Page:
I had no idea what flavor Stracciatella was supposed to be, but the ingredients listed chocolate, so I knew it couldn't be too bad. According to Wikipedia, the name comes from a word that means "torn apart" and it refers to the shards of chocolate in the white gelato.
The interesting thing about this mix was how fast it is to make. With most of the ice creams I make, you have to wait for a custard base to cool, or at least you have to chill the combined ingredients - and I usually chill them over night. With these mixes from Williams Sonoma, you mix milk with the base, dump it in the ice cream maker, and give it a whirl. The only waiting time is after it's done and you put it in the freezer. The instructions suggest three hours, but it's not going to be ruined if you dive in sooner.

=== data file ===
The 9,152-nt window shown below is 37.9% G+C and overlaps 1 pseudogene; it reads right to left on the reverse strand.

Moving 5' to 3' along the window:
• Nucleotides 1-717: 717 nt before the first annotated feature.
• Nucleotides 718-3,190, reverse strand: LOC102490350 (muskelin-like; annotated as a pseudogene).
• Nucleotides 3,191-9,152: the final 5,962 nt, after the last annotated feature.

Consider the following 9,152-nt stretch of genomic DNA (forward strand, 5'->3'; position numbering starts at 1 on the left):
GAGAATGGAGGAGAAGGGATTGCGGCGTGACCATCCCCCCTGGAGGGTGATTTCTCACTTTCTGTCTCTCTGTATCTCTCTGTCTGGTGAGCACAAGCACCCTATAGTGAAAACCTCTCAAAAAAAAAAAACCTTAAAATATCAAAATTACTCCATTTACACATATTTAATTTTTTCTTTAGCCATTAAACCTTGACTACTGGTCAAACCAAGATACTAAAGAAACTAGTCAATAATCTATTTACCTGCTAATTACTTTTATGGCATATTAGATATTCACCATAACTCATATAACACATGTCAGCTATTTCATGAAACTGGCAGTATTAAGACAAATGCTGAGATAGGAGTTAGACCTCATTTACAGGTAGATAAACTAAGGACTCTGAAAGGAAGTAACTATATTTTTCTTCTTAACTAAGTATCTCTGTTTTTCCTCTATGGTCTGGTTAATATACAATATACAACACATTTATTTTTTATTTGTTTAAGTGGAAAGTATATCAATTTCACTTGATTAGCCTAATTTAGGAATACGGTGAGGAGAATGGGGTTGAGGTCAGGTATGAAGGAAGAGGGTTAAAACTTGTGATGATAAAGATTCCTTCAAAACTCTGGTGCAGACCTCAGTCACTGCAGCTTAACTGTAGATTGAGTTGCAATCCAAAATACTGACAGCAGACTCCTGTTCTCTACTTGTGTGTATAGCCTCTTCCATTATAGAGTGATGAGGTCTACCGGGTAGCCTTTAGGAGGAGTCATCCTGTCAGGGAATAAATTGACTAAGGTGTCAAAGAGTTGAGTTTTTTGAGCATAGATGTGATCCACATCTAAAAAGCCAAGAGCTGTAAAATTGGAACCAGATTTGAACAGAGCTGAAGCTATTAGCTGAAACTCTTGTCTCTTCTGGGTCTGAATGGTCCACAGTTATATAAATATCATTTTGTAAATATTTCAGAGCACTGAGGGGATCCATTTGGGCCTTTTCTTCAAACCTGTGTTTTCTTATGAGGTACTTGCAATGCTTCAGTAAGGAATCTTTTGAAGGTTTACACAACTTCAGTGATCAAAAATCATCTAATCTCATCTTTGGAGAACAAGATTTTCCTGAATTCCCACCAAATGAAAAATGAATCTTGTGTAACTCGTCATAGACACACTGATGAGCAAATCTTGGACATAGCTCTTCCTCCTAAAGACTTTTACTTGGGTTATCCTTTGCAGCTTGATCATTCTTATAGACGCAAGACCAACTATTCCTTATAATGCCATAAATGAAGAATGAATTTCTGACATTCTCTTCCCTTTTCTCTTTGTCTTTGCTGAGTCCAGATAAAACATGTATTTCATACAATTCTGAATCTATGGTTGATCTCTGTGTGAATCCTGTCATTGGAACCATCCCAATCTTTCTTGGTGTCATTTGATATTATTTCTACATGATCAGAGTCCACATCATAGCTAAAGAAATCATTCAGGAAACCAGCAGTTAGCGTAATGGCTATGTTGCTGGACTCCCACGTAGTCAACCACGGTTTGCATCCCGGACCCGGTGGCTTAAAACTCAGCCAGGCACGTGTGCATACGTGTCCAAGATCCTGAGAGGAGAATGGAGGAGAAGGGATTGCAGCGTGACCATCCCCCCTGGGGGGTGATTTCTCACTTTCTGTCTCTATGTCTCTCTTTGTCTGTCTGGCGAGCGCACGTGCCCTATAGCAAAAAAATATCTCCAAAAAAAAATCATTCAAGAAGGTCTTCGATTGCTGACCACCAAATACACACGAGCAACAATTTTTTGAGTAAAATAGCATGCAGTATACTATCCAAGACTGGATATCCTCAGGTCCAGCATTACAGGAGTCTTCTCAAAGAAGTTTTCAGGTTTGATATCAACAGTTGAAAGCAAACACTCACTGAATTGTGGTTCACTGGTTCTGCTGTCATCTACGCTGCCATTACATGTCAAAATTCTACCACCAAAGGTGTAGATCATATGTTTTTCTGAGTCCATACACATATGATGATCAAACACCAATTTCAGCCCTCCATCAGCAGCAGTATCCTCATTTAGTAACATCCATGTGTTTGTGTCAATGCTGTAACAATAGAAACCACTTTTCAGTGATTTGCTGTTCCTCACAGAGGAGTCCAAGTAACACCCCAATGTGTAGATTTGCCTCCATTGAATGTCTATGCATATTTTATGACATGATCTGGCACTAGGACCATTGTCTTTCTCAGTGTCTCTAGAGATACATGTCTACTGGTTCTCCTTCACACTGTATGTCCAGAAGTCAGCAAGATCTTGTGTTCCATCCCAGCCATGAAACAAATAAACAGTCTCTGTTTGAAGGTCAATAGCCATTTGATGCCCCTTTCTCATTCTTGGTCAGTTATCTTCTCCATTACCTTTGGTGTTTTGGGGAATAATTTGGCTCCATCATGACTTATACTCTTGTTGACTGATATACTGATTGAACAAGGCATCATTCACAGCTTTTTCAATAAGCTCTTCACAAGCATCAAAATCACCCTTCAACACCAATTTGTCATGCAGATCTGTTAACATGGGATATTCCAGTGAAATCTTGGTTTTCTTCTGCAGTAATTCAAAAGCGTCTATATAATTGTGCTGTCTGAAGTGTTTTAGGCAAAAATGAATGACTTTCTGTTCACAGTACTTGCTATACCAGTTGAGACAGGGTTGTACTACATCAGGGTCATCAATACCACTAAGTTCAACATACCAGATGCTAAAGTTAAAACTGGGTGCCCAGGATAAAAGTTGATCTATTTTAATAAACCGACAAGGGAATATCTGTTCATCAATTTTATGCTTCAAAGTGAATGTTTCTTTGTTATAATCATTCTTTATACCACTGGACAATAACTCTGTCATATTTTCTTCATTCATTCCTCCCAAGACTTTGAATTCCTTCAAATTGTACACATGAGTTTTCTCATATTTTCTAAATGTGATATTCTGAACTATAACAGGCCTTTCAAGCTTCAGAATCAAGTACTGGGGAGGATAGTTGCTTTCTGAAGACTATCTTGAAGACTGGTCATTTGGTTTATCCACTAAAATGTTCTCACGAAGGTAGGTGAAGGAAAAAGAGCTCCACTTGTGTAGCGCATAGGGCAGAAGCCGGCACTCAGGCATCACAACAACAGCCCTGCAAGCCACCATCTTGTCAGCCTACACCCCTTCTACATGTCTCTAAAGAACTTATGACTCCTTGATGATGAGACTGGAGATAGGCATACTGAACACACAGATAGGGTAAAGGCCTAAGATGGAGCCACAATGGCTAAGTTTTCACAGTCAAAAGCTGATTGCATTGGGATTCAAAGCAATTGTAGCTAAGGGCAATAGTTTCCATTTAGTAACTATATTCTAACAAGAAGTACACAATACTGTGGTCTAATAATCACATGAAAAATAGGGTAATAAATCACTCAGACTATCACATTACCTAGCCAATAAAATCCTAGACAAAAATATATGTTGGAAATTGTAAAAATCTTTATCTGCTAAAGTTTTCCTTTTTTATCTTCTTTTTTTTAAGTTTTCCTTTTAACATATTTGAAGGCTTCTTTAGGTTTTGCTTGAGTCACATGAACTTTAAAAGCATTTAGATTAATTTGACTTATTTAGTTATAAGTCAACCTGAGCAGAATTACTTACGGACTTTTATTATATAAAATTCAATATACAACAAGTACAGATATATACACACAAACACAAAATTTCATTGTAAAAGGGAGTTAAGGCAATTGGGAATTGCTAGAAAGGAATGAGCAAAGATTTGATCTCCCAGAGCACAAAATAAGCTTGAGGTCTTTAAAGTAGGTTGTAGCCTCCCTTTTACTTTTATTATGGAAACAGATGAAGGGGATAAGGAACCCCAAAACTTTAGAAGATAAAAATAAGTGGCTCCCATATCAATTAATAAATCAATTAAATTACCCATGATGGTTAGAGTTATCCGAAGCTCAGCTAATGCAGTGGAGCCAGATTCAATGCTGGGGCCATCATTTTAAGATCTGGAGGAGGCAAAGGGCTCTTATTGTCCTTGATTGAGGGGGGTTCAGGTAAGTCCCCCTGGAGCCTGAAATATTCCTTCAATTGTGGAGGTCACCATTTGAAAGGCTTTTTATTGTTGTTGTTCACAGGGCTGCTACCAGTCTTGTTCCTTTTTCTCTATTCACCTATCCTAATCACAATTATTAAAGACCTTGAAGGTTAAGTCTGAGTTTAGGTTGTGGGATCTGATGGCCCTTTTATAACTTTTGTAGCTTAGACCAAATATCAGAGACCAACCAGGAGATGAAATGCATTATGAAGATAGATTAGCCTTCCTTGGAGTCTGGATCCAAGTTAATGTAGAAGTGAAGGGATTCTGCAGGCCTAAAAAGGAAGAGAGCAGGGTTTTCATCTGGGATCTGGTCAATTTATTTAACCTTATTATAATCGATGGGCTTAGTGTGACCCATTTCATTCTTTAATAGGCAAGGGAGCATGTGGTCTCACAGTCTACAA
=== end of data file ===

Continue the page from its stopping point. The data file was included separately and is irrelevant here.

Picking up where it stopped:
The flavor was good and the texture was good, but I wasn't head over heels about it. I'm used to a creamier - okay fattier - ice cream. But that certainly could be remedied by using half-and-half instead of milk.
Gelato is supposed to have less fat than American ice cream, and less air is whipped into gelato than what's in commerical American ice creams, but I have no idea how that relates to the ice cream I make at home. It doesn't seem like I'm whipping vast amounts of air in.
I've never had real Italian gelato, so I can't say for sure authentic this mix is, but people who've been to Italy claimed that this mix is exactly what gelato is like in Italy. I'll take their word for it. Maybe some day I'll have a chance to try it in its native environment. Meanwhile, this is a quick, easy way to have a frozen dessert.